Monday, December 11, 2006
With only a drum kit and an electric guitar, a few effects and a microphone, TIMC transforms simple pop songs into awe-inspiring symphonic explosions. His intense and athletic solo performances are as compelling as his tough and heavy music-which explains Comstock's choice of the DVD format for his eponymous inaugural release, "This Is My Condition." One such performance brought Comstock to the attention of the seminal post-minimalist composer Glenn Branca, who recruited Comstock as a regular touring member of the hundred-guitar Glenn Branca Symphony.
Street Level welcomes the gallant Comstock to share a pot of tea in a garret at the end of a long gravel road, and to contemplate tractor beams of angst, pop music as minimalism, and Bruce Springsteen.
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lawrence.com: What was that? You want to be in The Who?
Comstock: I want to be in The Who; I want to be in The Stooges; I want to be in the quartet of folks in the prison camp who played Olivier Messiaen's "Quartet for the End of Time"; I want to be in all those things. When I play in the Blue Leaves-I play bass-I'm trying to be all that I can be of John Entwistle.
You may be imagining yourself as John Entwistle, but you come off very much like John Cale.
(laughs) I don't do it all that deliberately. But it's all there. It gives me goosebumps.
- Friday, December 15, 2006, 8 p.m.
- Liberty Hall Cinema, 644 Massachussets Street, Lawrence
- All ages / Free
There's nobody like you in Lawrence. You've taken the concept of the one-man band and added a symphonic aspect, and a noise aspect:
I've added all the things I enjoy. Well, no, I haven't added all the things I enjoy; I'm still working on that. I haven't incorporated any Bruce Springsteen.
You describe yourself as "heavy, tough and intense." :It's the guitar, drums, and, a suitcase full of effects.
:It's an old, no-name guitar I bought at a thrift store with another no-name bass for $35 on Troost Avenue. :There's three effects, that's it-the same three effects I've used for three years. It's a wah pedal, an overdrive pedal-which in this case I use as a bass equalizer-and a loop pedal. :Beat-juggling appealed to me. And TIMC appealed to me because of the physicality of it.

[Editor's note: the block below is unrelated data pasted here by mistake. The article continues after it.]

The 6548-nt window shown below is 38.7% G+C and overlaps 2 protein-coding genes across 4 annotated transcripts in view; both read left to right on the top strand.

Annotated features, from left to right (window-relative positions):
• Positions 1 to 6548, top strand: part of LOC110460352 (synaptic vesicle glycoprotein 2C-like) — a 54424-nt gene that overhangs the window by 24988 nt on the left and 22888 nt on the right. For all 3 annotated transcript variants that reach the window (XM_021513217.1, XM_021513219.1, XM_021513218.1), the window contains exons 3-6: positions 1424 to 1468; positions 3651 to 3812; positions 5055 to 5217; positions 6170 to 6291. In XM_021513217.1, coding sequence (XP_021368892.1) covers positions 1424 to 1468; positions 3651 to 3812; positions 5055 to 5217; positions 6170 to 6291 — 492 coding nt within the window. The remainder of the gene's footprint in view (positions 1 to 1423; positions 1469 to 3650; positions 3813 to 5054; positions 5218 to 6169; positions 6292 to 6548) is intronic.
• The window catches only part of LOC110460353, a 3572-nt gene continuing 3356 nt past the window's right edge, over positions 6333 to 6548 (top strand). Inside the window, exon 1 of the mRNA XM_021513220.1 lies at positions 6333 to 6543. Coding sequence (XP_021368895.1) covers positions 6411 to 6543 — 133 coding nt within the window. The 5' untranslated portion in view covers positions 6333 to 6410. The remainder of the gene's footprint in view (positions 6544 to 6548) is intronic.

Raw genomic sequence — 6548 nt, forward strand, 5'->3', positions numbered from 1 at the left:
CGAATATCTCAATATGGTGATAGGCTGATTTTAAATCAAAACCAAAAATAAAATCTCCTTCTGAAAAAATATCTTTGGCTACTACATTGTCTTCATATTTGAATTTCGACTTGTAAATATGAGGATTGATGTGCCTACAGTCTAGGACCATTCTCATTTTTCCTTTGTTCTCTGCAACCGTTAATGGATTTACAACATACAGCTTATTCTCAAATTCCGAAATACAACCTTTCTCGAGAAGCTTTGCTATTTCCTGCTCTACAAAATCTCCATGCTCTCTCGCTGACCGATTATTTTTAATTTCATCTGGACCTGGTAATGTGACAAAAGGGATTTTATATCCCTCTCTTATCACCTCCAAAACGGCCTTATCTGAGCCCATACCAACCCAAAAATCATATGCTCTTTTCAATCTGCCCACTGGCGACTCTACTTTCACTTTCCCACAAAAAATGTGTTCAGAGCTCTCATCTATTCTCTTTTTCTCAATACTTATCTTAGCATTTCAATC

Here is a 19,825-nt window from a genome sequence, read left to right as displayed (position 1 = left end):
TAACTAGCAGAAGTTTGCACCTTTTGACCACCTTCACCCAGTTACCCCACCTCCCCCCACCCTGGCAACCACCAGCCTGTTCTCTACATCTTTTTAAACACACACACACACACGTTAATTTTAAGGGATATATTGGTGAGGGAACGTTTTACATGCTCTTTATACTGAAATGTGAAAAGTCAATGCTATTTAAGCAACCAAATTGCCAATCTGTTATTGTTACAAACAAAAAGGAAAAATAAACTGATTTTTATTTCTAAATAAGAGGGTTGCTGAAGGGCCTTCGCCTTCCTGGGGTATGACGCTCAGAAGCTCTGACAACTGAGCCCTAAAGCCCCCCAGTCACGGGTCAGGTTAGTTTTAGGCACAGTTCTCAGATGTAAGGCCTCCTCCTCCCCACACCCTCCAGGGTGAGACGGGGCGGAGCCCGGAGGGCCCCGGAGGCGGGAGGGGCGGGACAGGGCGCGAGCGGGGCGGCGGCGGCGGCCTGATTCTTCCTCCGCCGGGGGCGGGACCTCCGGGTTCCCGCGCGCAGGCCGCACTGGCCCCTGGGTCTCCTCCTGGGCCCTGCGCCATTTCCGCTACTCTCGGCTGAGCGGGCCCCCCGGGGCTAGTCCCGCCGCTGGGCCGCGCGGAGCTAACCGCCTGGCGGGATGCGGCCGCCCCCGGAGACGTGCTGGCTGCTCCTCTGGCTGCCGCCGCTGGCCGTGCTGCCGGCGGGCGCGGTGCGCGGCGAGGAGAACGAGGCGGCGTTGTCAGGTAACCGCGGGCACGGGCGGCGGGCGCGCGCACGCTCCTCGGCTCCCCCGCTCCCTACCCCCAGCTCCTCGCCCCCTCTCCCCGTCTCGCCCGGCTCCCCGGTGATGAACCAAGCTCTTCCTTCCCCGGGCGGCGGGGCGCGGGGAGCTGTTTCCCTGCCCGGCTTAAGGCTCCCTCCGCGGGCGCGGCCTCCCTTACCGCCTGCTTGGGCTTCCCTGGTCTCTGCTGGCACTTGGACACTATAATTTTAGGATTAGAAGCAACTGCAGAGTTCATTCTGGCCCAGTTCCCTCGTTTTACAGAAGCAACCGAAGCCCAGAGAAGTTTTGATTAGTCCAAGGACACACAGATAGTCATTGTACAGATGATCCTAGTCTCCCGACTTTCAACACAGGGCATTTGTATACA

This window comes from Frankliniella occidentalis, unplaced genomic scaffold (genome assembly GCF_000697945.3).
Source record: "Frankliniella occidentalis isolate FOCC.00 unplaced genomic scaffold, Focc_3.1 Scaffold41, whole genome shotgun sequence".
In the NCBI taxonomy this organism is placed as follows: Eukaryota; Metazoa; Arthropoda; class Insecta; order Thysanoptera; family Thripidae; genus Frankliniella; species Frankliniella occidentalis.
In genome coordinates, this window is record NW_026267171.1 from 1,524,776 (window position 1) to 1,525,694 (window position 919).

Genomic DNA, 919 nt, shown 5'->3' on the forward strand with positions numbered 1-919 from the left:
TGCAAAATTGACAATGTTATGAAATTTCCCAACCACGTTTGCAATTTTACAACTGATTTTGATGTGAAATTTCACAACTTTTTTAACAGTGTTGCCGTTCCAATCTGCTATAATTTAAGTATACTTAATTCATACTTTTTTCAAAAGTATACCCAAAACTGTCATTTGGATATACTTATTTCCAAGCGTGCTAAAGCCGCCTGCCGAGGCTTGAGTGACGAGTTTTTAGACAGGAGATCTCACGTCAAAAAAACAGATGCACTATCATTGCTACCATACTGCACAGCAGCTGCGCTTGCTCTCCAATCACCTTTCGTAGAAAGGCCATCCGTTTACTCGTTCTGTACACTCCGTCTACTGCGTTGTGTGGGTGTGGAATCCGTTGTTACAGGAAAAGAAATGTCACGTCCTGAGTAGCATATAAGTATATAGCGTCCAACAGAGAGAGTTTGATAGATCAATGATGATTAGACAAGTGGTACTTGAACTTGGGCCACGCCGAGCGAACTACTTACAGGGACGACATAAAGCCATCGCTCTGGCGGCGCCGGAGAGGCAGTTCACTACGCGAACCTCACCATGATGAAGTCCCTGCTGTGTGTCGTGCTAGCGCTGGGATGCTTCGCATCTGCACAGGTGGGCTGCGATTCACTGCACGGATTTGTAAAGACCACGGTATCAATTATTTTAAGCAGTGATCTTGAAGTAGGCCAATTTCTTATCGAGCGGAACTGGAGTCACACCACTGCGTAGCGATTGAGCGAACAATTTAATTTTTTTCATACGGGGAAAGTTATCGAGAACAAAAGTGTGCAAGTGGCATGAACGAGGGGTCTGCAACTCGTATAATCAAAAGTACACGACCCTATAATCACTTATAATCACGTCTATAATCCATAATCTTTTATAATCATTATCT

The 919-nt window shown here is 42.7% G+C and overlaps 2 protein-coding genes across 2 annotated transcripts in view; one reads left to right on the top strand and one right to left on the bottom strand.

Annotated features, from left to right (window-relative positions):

Your music is almost cathartic. You're getting a workout physically and-it seems-emotionally.
Yes. I put a whole lot into it.
So you became your own band because nobody else could deliver what you were hearing in you head?
I asked around: "Hey, do you know anybody who wants to play improvised hardcore?" Nobody really clicked. I don't know exactly how I got from that to TIMC, but it's part of the road.
- Friday, December 15, 2006, 10 p.m.
- Jackpot Music Hall, 943 Mass., Lawrence
- 18+ / $5 - $7
Your music has pop song constructions, but it doesn't have that delivery and it certainly doesn't have that impact.
No, it doesn't. I'm a big fan of boisterous noise-rock bands like Unsane or Carp, or their descendants like Big Business, where it's all about the rock. Lately, I've been singing one of my songs in falsetto.
It comes off like a tractor beam of angst, almost.
I've had many people say, "I enjoyed that, but I'm not sure that it was music."
On the other hand, you play with Glenn Branca, who is now being recognized as a great post-minimalist composer.
:He was asked to compose a piece for Steve Reich's 70th birthday celebration in London.
How does 100 electric guitars in concert equate to minimalism?
It's structured as minimalist music-absolute minimalism.
Branca played his 13th Symphony in July 2001 at the base of the World Trade Center, with 100 electric guitars.
That was "Hallucination City."
Members of Branca's earlier ensemble were Thurston Moore, Lee Renaldo, and Page Hamilton from Helmet. And now you're playing with Branca, touring Europe.
I played a show in New York. Ryan Walsh was a friend of the fellow who put on the show, and Ryan Walsh is a member of Glenn Branca's small band. Ryan heard me play and came up to me and said: "I think you need to be in the Glenn Branca Symphony." I said, "Of course! That would be great." We got in touch later:and I went up an performed the 13th Symphony with them in Montclair, New Jersey. That was the first time.
You've also played around the world?
...I've played in Belgium, The Netherlands, and Germany. I'm a lucky cat. People just seem to be amazed by it, their jaws drop, and I assume by their response that they're inspired. :I like to think that I just let what I'm interested in come out, and that it's going to be unique.
How would TIMC reference himself?
That's the perennial tough question for a band, isn't it? I want to amaze people with physical dexterity and musicianship.